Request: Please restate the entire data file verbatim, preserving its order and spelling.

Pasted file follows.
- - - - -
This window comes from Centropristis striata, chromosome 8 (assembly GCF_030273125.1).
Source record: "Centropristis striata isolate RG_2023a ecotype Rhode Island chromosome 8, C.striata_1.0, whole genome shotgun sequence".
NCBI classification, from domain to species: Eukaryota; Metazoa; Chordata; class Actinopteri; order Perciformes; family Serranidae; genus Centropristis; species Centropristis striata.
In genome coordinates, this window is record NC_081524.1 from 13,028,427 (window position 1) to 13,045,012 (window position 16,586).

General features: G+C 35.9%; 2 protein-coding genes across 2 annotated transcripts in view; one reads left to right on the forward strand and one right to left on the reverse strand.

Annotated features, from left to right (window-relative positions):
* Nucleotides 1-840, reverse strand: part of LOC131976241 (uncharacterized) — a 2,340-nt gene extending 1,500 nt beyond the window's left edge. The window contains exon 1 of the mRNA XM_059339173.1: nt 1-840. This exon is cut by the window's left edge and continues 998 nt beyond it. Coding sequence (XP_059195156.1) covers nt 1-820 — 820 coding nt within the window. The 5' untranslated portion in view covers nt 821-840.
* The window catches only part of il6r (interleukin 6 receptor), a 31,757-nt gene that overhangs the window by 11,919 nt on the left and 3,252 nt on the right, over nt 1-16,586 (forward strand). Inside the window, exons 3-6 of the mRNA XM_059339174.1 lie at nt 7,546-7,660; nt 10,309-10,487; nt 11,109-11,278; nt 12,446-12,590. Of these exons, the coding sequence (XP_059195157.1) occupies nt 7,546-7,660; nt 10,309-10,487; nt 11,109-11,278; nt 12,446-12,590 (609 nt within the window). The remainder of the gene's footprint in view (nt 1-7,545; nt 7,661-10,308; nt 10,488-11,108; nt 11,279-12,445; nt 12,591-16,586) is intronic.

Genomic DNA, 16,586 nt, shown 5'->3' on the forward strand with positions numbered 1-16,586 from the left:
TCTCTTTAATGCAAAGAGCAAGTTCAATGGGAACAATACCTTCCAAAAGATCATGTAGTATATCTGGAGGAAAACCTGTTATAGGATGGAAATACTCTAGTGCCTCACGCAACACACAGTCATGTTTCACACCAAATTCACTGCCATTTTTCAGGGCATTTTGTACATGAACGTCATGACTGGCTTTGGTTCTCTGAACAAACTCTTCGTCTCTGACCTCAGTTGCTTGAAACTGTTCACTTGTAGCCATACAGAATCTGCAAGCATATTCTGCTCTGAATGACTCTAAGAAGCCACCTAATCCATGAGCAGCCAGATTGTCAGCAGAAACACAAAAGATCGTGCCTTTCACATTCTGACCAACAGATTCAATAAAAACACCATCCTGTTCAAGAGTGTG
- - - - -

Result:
This window comes from Centropristis striata, chromosome 8 (assembly GCF_030273125.1).
Source record: "Centropristis striata isolate RG_2023a ecotype Rhode Island chromosome 8, C.striata_1.0, whole genome shotgun sequence".
NCBI classification, from domain to species: Eukaryota; Metazoa; Chordata; class Actinopteri; order Perciformes; family Serranidae; genus Centropristis; species Centropristis striata.
In genome coordinates, this window is record NC_081524.1 from 13,028,427 (window position 1) to 13,045,012 (window position 16,586).

General features: G+C 35.9%; 2 protein-coding genes across 2 annotated transcripts in view; one reads left to right on the forward strand and one right to left on the reverse strand.

Annotated features, from left to right (window-relative positions):
* Nucleotides 1-840, reverse strand: part of LOC131976241 (uncharacterized) — a 2,340-nt gene extending 1,500 nt beyond the window's left edge. The window contains exon 1 of the mRNA XM_059339173.1: nt 1-840. This exon is cut by the window's left edge and continues 998 nt beyond it. Coding sequence (XP_059195156.1) covers nt 1-820 — 820 coding nt within the window. The 5' untranslated portion in view covers nt 821-840.
* The window catches only part of il6r (interleukin 6 receptor), a 31,757-nt gene that overhangs the window by 11,919 nt on the left and 3,252 nt on the right, over nt 1-16,586 (forward strand). Inside the window, exons 3-6 of the mRNA XM_059339174.1 lie at nt 7,546-7,660; nt 10,309-10,487; nt 11,109-11,278; nt 12,446-12,590. Of these exons, the coding sequence (XP_059195157.1) occupies nt 7,546-7,660; nt 10,309-10,487; nt 11,109-11,278; nt 12,446-12,590 (609 nt within the window). The remainder of the gene's footprint in view (nt 1-7,545; nt 7,661-10,308; nt 10,488-11,108; nt 11,279-12,445; nt 12,591-16,586) is intronic.

Genomic DNA, 16,586 nt, shown 5'->3' on the forward strand with positions numbered 1-16,586 from the left:
TCTCTTTAATGCAAAGAGCAAGTTCAATGGGAACAATACCTTCCAAAAGATCATGTAGTATATCTGGAGGAAAACCTGTTATAGGATGGAAATACTCTAGTGCCTCACGCAACACACAGTCATGTTTCACACCAAATTCACTGCCATTTTTCAGGGCATTTTGTACATGAACGTCATGACTGGCTTTGGTTCTCTGAACAAACTCTTCGTCTCTGACCTCAGTTGCTTGAAACTGTTCACTTGTAGCCATACAGAATCTGCAAGCATATTCTGCTCTGAATGACTCTAAGAAGCCACCTAATCCATGAGCAGCCAGATTGTCAGCAGAAACACAAAAGATCGTGCCTTTCACATTCTGACCAACAGATTCAATAAAAACACCATCCTGTTCAAGAGTGTG